Linguistic Change

Chronicle Of A Long Debate: The Spelling Reform

Cop: picture-alliance/dpaThe controversial and occasionally emotionally charged debate on the German spelling system, which raged for over a decade, is over. Following several amendments, it finally came into force on August 1, 2007.

The long history of the German spelling reform is quick to recount. In the mid 1980s, a working group of experts from Germany, Austria and Switzerland was convened to produce a formal proposal for the reorganisation of the German spelling system. The reform was supposed to end the monopoly of Duden's definitive dictionary of the German language, whose spelling system had been declared binding by the Standing Conference of Ministers of Education and Cultural Affairs (KMK) of the Länder back in the 1950s: "If in doubt, Duden applies".

Proposals for a spelling reform that were drafted by the Institute for the German Language (IDS) on behalf of the relevant government agencies were criticised, rejected, and reworked. Ten years later, on July 1, 1996, the first milestone was reached when Germany, Austria and Switzerland signed a Joint Declaration of Intent on the Reform of German Orthography in Vienna. The new rules officially entered into force on August 1, 1998, with a transitional period of seven years. From then on the new system of spelling was taught in schools and used in official correspondence. And at every stage, it created massive controversy.

Reform under growing pressure

Although the German-language news agencies and most newspapers and magazines switched to the new spelling system on August 1, 1999, the controversy raged on. The nearer the end of the transitional period, the longer the features columns on protests against the reform.

The Frankfurter Allgemeine Zeitung was the first to revert to what it called the "established" system of spelling on August 1, 2000. In March 2003, the German Academy of Language and Literature proposed a compromise. In November 2003, science and arts institutions appealed to the Education and Culture Ministers to radically rethink the reform, and in May 2004, the German PEN Center even called for the spelling reform to be dropped completely. Finally, in August 2004 the newspapers of the Axel Springer publishing group (including Bild and Die Welt) and news magazine Der Spiegel also reverted to the old-style orthography.

The Council of Wise Men

On June 3, 2004, despite much pressure from the reform's opponents the Standing Conference of Education and Culture Ministers voted in favour of the spelling reform's mandatory introduction in German schools. However, at the same time the ministers announced that they were setting up a Council for German Orthography.

This new body, which was formally convened in December 2004 under the chairmanship of former Bavarian Education Minister Hans Zehetmair, consisted of 38 experts from five countries – linguists and representatives of the publishing industry, writers' and journalists' associations, teachers' unions and the Federal Association of Parents. Its mission was to come up with an acceptable solution to the reform controversy. Opponents of the reform were therefore also invited to contribute to the work of the Council.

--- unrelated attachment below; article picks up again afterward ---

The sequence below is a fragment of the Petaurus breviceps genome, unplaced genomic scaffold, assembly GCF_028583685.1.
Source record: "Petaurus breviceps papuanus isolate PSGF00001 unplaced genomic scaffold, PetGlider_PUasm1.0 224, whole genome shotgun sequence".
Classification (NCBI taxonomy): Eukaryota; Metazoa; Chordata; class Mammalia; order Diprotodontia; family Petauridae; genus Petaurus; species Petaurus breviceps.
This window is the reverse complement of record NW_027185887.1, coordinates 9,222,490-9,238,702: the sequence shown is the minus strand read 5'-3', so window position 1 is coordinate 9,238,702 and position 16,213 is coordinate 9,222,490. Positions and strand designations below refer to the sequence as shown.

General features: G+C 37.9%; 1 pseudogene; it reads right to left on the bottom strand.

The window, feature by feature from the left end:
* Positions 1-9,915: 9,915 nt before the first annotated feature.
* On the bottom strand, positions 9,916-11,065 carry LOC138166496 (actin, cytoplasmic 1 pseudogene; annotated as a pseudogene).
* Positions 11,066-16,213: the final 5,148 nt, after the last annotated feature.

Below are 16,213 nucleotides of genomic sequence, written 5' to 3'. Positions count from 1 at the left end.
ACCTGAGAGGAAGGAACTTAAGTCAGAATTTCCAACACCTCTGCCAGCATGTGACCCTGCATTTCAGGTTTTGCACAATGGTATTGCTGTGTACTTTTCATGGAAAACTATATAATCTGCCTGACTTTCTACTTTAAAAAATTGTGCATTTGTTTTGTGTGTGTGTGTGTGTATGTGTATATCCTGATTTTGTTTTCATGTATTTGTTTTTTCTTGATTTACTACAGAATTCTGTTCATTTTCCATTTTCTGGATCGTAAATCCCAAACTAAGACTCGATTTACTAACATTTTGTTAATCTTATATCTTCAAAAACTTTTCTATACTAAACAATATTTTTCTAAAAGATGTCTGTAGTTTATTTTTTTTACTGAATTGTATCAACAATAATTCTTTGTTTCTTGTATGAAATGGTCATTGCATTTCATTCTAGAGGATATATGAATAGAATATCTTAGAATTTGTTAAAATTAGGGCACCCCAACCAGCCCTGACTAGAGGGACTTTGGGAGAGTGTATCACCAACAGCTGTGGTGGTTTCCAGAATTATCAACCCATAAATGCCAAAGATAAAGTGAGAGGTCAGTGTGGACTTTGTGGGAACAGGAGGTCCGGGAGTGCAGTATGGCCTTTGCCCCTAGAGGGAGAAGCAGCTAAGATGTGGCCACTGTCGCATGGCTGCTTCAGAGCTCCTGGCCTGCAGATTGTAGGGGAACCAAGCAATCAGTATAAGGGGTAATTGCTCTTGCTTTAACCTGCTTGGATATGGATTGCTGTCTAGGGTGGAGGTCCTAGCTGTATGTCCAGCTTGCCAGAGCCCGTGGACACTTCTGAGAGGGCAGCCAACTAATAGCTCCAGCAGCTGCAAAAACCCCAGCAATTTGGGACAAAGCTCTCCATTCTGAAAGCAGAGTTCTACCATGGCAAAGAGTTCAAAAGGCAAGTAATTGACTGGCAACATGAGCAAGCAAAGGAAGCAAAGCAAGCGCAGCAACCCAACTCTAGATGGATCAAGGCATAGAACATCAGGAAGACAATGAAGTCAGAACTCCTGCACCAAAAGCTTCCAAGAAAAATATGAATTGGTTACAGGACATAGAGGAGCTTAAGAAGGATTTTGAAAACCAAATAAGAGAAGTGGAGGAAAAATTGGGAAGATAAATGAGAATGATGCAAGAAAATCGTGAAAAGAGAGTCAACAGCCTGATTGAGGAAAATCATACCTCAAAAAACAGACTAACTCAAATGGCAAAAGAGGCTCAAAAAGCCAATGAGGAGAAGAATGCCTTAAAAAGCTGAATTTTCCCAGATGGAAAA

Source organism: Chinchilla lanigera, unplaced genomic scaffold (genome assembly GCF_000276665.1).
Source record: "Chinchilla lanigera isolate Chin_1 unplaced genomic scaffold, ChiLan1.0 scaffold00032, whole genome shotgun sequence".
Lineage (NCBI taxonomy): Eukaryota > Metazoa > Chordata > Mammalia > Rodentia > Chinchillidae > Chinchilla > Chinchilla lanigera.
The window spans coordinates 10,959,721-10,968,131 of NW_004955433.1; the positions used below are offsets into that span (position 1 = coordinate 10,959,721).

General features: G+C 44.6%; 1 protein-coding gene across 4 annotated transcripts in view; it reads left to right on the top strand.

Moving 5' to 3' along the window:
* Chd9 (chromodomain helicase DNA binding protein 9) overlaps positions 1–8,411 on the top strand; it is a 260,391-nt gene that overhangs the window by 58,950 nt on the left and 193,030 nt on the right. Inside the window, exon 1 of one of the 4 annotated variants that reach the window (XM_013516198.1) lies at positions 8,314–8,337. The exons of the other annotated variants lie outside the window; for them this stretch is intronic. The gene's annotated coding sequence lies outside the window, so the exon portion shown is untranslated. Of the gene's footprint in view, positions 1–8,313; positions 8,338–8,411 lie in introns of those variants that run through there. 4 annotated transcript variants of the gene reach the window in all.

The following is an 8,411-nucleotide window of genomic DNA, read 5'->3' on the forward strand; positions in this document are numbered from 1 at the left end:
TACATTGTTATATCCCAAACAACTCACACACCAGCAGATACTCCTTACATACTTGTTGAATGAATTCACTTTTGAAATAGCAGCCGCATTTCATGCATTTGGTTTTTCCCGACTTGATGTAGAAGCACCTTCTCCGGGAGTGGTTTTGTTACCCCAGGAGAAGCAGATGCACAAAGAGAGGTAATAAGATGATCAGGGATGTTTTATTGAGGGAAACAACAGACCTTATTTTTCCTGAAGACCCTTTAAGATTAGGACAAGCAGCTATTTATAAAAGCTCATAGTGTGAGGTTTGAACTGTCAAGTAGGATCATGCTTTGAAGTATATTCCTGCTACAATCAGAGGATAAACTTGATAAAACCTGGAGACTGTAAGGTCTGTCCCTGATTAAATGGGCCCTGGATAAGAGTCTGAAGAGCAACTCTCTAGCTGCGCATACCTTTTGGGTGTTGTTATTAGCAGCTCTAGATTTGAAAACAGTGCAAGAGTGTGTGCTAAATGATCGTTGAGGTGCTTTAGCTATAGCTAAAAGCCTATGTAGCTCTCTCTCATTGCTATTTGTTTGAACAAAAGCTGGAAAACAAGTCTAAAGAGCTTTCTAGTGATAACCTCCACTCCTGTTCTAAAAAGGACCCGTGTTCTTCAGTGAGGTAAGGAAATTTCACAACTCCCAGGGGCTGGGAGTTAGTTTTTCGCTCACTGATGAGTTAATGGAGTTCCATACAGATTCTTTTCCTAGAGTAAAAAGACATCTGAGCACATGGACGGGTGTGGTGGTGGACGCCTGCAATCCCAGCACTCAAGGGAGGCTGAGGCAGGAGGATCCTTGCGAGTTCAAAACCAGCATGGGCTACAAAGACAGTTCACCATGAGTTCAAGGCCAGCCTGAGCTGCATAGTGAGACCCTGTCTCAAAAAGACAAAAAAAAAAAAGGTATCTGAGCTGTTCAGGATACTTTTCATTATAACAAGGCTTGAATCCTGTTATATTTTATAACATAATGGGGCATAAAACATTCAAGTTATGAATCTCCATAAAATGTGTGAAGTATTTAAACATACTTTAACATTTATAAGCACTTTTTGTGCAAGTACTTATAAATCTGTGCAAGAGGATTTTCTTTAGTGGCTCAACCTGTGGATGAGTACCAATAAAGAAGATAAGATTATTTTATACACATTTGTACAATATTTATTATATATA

The German Academy of Language and Literature initially refused to become involved after Nobel laureate Elfriede Jelinek published an open letter appealing to it to refuse any cooperation in what she called the "completely botched" reform. "We will not kow-tow to any authorities seeking to impose a system on us, nor are we searching for compromises. As perfectionists in the art of language, we are not interested in second-rate solutions." At the beginning of June 2005 the Academy nevertheless – “for the sake of orthographical peace” – became a full Council member.

Negotiating a compromise

At the time, the first result of the Council’s work in its search for a compromise was that on August 1, 2005, only parts of the spelling reform were to become obligatory for German schools and administrative bodies. For the time being, only those elements of the reform that the KMK deemed uncontroversial would come into effect. These were the assignment of letters to sounds (for example, double ‘s’ instead of ‘ß’ after a short vowel), the coincidence of three consonants (as in ‘Schifffahrt’), and the spelling of loan words.

For the four major contentious areas of the reform - writing compounds separately or as a single word, the use of lower and upper case, punctuation and syllabification - the Council produced recommendations that were unanimously adopted by the KMK on March 2, 2006 in Berlin. The Conference of Minister Presidents confirmed the decision on March 30, 2006 so that the spelling reform, including the agreed modifications, could finally be introduced in schools and the public administration system on August 1, 2006. However, the new rules became binding only one year later on August 1, 2007. Since then the use of the old spelling system has been counted as a mistake in schools.

Frankfurter Allgemeine Zeitung and other reform-critical dailies aligned their orthography with the modified rules already on January 1, 2007. The compromise finally brought a longed-for end to the debate, albeit against the resistance of a number of hardliners. Writers such as Judith Hermann, Daniel Kehlmann, Christian Kracht, Helmut Krausser and Feridun Zaimoglu declared: 'The government is not an instance to which literature will submit (...). We will continue to have our works published with the orthography that we consider correct.' And they are, and always will be, well within their rights to do so.

Dagmar Giersberg
is a freelance publicist in Bonn

Translation: Hillary Crowe, Heather Moers, update: Karin Gartshore
Copyright: Goethe-Institut, Online-Redaktion

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December 2007

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